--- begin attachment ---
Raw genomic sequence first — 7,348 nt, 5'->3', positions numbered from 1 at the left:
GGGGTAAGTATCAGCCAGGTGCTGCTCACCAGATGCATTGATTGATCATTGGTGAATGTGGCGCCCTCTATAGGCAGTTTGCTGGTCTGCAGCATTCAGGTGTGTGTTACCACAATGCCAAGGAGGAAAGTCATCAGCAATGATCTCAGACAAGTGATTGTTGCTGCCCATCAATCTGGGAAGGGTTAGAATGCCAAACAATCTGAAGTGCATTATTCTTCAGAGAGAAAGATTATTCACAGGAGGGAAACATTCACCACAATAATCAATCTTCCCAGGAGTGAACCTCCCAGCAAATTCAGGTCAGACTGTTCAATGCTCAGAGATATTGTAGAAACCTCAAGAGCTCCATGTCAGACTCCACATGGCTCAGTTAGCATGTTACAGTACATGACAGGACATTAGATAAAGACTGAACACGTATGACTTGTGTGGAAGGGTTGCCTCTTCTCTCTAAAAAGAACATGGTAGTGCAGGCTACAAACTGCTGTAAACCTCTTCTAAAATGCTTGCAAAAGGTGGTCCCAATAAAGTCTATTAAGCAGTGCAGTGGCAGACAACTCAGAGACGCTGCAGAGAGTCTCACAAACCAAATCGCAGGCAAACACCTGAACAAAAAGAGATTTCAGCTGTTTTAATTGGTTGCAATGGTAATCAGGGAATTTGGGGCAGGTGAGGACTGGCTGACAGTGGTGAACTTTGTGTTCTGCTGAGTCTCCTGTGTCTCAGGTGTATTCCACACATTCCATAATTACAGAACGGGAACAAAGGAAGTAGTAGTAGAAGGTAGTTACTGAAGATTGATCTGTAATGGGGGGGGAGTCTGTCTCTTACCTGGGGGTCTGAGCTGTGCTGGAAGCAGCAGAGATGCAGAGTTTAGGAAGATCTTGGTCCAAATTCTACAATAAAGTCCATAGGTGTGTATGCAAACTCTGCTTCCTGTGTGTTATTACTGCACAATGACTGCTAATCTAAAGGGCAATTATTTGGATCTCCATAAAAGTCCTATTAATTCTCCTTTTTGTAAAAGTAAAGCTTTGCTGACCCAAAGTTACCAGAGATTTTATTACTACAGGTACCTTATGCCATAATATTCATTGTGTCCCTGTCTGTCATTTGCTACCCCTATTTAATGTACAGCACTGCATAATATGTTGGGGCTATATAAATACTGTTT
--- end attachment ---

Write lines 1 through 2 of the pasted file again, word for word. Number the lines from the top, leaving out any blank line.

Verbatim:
Raw genomic sequence first — 7,348 nt, 5'->3', positions numbered from 1 at the left:
GGGGTAAGTATCAGCCAGGTGCTGCTCACCAGATGCATTGATTGATCATTGGTGAATGTGGCGCCCTCTATAGGCAGTTTGCTGGTCTGCAGCATTCAGGTGTGTGTTACCACAATGCCAAGGAGGAAAGTCATCAGCAATGATCTCAGACAAGTGATTGTTGCTGCCCATCAATCTGGGAAGGGTTAGAATGCCAAACAATCTGAAGTGCATTATTCTTCAGAGAGAAAGATTATTCACAGGAGGGAAACATTCACCACAATAATCAATCTTCCCAGGAGTGAACCTCCCAGCAAATTCAGGTCAGACTGTTCAATGCTCAGAGATATTGTAGAAACCTCAAGAGCTCCATGTCAGACTCCACATGGCTCAGTTAGCATGTTACAGTACATGACAGGACATTAGATAAAGACTGAACACGTATGACTTGTGTGGAAGGGTTGCCTCTTCTCTCTAAAAAGAACATGGTAGTGCAGGCTACAAACTGCTGTAAACCTCTTCTAAAATGCTTGCAAAAGGTGGTCCCAATAAAGTCTATTAAGCAGTGCAGTGGCAGACAACTCAGAGACGCTGCAGAGAGTCTCACAAACCAAATCGCAGGCAAACACCTGAACAAAAAGAGATTTCAGCTGTTTTAATTGGTTGCAATGGTAATCAGGGAATTTGGGGCAGGTGAGGACTGGCTGACAGTGGTGAACTTTGTGTTCTGCTGAGTCTCCTGTGTCTCAGGTGTATTCCACACATTCCATAATTACAGAACGGGAACAAAGGAAGTAGTAGTAGAAGGTAGTTACTGAAGATTGATCTGTAATGGGGGGGGAGTCTGTCTCTTACCTGGGGGTCTGAGCTGTGCTGGAAGCAGCAGAGATGCAGAGTTTAGGAAGATCTTGGTCCAAATTCTACAATAAAGTCCATAGGTGTGTATGCAAACTCTGCTTCCTGTGTGTTATTACTGCACAATGACTGCTAATCTAAAGGGCAATTATTTGGATCTCCATAAAAGTCCTATTAATTCTCCTTTTTGTAAAAGTAAAGCTTTGCTGACCCAAAGTTACCAGAGATTTTATTACTACAGGTACCTTATGCCATAATATTCATTGTGTCCCTGTCTGTCATTTGCTACCCCTATTTAATGTACAGCACTGCATAATATGTTGGGGCTATATAAATACTGTTT